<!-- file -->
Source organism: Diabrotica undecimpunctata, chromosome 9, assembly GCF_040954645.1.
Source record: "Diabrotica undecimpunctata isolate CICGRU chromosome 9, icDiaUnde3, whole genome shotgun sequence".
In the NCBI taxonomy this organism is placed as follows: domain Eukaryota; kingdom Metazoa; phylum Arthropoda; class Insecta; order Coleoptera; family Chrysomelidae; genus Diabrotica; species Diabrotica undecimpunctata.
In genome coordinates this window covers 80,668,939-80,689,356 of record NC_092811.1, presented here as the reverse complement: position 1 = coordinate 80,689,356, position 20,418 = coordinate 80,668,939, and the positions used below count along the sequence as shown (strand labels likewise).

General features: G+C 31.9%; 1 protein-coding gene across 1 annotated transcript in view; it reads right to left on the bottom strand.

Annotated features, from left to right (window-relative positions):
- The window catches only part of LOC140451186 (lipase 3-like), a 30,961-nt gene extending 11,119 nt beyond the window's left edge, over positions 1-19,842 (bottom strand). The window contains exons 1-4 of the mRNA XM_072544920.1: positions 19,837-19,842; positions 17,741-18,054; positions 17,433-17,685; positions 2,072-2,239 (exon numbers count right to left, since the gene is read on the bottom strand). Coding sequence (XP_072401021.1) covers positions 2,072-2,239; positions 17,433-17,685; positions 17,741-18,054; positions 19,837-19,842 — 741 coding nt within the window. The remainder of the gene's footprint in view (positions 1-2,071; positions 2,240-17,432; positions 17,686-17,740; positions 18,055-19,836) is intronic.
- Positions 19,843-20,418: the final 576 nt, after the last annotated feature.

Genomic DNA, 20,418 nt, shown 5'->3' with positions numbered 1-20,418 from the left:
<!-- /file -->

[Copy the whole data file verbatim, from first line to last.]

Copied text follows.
Source organism: Diabrotica undecimpunctata, chromosome 9, assembly GCF_040954645.1.
Source record: "Diabrotica undecimpunctata isolate CICGRU chromosome 9, icDiaUnde3, whole genome shotgun sequence".
In the NCBI taxonomy this organism is placed as follows: domain Eukaryota; kingdom Metazoa; phylum Arthropoda; class Insecta; order Coleoptera; family Chrysomelidae; genus Diabrotica; species Diabrotica undecimpunctata.
In genome coordinates this window covers 80,668,939-80,689,356 of record NC_092811.1, presented here as the reverse complement: position 1 = coordinate 80,689,356, position 20,418 = coordinate 80,668,939, and the positions used below count along the sequence as shown (strand labels likewise).

General features: G+C 31.9%; 1 protein-coding gene across 1 annotated transcript in view; it reads right to left on the bottom strand.

Annotated features, from left to right (window-relative positions):
- The window catches only part of LOC140451186 (lipase 3-like), a 30,961-nt gene extending 11,119 nt beyond the window's left edge, over positions 1-19,842 (bottom strand). The window contains exons 1-4 of the mRNA XM_072544920.1: positions 19,837-19,842; positions 17,741-18,054; positions 17,433-17,685; positions 2,072-2,239 (exon numbers count right to left, since the gene is read on the bottom strand). Coding sequence (XP_072401021.1) covers positions 2,072-2,239; positions 17,433-17,685; positions 17,741-18,054; positions 19,837-19,842 — 741 coding nt within the window. The remainder of the gene's footprint in view (positions 1-2,071; positions 2,240-17,432; positions 17,686-17,740; positions 18,055-19,836) is intronic.
- Positions 19,843-20,418: the final 576 nt, after the last annotated feature.

Genomic DNA, 20,418 nt, shown 5'->3' with positions numbered 1-20,418 from the left: